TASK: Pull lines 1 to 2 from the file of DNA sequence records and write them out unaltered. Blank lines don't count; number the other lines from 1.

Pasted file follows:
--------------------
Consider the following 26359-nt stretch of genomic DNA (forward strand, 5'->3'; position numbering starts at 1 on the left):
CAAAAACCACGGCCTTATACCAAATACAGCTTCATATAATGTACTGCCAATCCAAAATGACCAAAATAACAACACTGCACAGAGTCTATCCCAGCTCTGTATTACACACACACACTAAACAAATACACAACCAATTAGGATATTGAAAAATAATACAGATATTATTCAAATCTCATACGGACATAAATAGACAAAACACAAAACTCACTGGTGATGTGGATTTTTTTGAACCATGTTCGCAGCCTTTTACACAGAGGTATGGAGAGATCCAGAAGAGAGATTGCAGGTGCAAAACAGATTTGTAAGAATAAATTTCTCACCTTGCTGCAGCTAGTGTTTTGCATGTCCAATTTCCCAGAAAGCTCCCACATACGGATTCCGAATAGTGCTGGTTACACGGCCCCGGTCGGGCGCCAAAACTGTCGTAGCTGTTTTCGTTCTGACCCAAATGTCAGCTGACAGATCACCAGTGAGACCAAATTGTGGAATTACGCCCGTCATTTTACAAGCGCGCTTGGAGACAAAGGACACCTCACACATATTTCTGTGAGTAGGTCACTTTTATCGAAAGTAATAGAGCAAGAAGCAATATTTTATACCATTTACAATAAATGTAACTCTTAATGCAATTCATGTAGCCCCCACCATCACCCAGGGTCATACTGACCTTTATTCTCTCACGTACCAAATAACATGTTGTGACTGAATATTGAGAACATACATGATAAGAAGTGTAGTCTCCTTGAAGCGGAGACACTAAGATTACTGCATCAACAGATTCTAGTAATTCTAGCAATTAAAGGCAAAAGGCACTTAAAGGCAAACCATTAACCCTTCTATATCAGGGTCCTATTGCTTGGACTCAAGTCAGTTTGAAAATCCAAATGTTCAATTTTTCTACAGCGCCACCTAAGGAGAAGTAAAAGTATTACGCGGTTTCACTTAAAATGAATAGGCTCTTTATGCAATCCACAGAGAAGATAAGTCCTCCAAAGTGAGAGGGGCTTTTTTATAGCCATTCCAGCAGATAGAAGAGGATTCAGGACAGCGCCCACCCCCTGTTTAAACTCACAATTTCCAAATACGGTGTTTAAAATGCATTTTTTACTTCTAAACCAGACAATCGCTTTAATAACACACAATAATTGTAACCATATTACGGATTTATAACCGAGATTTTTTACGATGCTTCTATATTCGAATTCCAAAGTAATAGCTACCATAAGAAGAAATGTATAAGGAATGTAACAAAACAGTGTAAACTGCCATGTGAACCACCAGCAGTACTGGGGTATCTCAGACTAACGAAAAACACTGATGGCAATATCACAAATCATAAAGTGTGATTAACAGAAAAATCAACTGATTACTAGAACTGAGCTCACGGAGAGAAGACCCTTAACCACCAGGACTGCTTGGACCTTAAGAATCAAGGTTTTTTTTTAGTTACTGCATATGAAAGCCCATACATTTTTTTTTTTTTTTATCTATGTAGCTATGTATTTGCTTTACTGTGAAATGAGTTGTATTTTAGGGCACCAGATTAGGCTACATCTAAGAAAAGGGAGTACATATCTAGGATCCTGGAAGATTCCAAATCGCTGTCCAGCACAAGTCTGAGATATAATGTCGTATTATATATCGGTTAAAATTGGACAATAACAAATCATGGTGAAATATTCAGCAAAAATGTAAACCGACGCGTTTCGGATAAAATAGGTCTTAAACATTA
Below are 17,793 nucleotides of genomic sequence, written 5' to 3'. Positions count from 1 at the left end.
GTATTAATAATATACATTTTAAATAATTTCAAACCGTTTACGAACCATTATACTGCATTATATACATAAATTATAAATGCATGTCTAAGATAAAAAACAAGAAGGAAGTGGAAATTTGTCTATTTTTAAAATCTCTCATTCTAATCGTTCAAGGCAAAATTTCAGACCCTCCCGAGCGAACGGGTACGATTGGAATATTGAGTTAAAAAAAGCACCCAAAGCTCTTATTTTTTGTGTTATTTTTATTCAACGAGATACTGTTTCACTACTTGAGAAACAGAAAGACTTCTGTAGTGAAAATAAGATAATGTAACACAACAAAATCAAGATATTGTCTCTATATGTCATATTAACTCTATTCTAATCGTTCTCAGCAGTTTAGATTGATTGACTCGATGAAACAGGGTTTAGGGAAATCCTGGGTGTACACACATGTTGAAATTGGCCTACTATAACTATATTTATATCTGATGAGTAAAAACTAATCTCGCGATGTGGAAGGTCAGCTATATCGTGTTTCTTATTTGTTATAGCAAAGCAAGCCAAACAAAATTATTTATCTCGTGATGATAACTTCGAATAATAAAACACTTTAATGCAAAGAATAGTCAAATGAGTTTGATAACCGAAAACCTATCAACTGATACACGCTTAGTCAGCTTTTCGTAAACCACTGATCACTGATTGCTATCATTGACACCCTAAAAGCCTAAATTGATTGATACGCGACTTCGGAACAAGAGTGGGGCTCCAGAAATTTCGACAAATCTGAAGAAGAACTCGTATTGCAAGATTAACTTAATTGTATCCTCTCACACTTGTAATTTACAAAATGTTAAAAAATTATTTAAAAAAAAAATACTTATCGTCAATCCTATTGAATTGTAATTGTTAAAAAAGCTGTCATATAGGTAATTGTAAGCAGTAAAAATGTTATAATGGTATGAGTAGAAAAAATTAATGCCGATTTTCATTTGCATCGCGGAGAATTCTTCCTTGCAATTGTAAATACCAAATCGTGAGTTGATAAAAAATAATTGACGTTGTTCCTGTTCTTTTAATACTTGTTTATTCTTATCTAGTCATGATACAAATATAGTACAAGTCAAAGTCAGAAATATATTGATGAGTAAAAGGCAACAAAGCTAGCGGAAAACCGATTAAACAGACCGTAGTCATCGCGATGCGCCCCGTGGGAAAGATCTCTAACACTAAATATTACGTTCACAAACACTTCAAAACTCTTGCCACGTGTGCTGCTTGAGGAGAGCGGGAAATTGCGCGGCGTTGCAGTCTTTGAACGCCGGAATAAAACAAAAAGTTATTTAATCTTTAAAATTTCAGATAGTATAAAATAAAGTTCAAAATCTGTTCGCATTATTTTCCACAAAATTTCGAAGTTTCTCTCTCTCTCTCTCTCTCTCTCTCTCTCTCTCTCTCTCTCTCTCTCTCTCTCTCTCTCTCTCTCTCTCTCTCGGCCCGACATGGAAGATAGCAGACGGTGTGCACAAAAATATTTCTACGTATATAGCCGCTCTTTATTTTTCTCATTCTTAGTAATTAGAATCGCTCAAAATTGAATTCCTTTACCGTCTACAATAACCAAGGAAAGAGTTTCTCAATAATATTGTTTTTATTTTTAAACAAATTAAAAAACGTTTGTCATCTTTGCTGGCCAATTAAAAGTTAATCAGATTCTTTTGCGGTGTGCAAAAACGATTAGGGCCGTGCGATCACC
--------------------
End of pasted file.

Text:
Consider the following 26359-nt stretch of genomic DNA (forward strand, 5'->3'; position numbering starts at 1 on the left):
CAAAAACCACGGCCTTATACCAAATACAGCTTCATATAATGTACTGCCAATCCAAAATGACCAAAATAACAACACTGCACAGAGTCTATCCCAGCTCTGTATTACACACACACACTAAACAAATACACAACCAATTAGGATATTGAAAAATAATACAGATATTATTCAAATCTCATACGGACATAAATAGACAAAACACAAAACTCACTGGTGATGTGGATTTTTTTGAACCATGTTCGCAGCCTTTTACACAGAGGTATGGAGAGATCCAGAAGAGAGATTGCAGGTGCAAAACAGATTTGTAAGAATAAATTTCTCACCTTGCTGCAGCTAGTGTTTTGCATGTCCAATTTCCCAGAAAGCTCCCACATACGGATTCCGAATAGTGCTGGTTACACGGCCCCGGTCGGGCGCCAAAACTGTCGTAGCTGTTTTCGTTCTGACCCAAATGTCAGCTGACAGATCACCAGTGAGACCAAATTGTGGAATTACGCCCGTCATTTTACAAGCGCGCTTGGAGACAAAGGACACCTCACACATATTTCTGTGAGTAGGTCACTTTTATCGAAAGTAATAGAGCAAGAAGCAATATTTTATACCATTTACAATAAATGTAACTCTTAATGCAATTCATGTAGCCCCCACCATCACCCAGGGTCATACTGACCTTTATTCTCTCACGTACCAAATAACATGTTGTGACTGAATATTGAGAACATACATGATAAGAAGTGTAGTCTCCTTGAAGCGGAGACACTAAGATTACTGCATCAACAGATTCTAGTAATTCTAGCAATTAAAGGCAAAAGGCACTTAAAGGCAAACCATTAACCCTTCTATATCAGGGTCCTATTGCTTGGACTCAAGTCAGTTTGAAAATCCAAATGTTCAATTTTTCTACAGCGCCACCTAAGGAGAAGTAAAAGTATTACGCGGTTTCACTTAAAATGAATAGGCTCTTTATGCAATCCACAGAGAAGATAAGTCCTCCAAAGTGAGAGGGGCTTTTTTATAGCCATTCCAGCAGATAGAAGAGGATTCAGGACAGCGCCCACCCCCTGTTTAAACTCACAATTTCCAAATACGGTGTTTAAAATGCATTTTTTACTTCTAAACCAGACAATCGCTTTAATAACACACAATAATTGTAACCATATTACGGATTTATAACCGAGATTTTTTACGATGCTTCTATATTCGAATTCCAAAGTAATAGCTACCATAAGAAGAAATGTATAAGGAATGTAACAAAACAGTGTAAACTGCCATGTGAACCACCAGCAGTACTGGGGTATCTCAGACTAACGAAAAACACTGATGGCAATATCACAAATCATAAAGTGTGATTAACAGAAAAATCAACTGATTACTAGAACTGAGCTCACGGAGAGAAGACCCTTAACCACCAGGACTGCTTGGACCTTAAGAATCAAGGTTTTTTTTTAGTTACTGCATATGAAAGCCCATACATTTTTTTTTTTTTTTATCTATGTAGCTATGTATTTGCTTTACTGTGAAATGAGTTGTATTTTAGGGCACCAGATTAGGCTACATCTAAGAAAAGGGAGTACATATCTAGGATCCTGGAAGATTCCAAATCGCTGTCCAGCACAAGTCTGAGATATAATGTCGTATTATATATCGGTTAAAATTGGACAATAACAAATCATGGTGAAATATTCAGCAAAAATGTAAACCGACGCGTTTCGGATAAAATAGGTCTTAAACATTA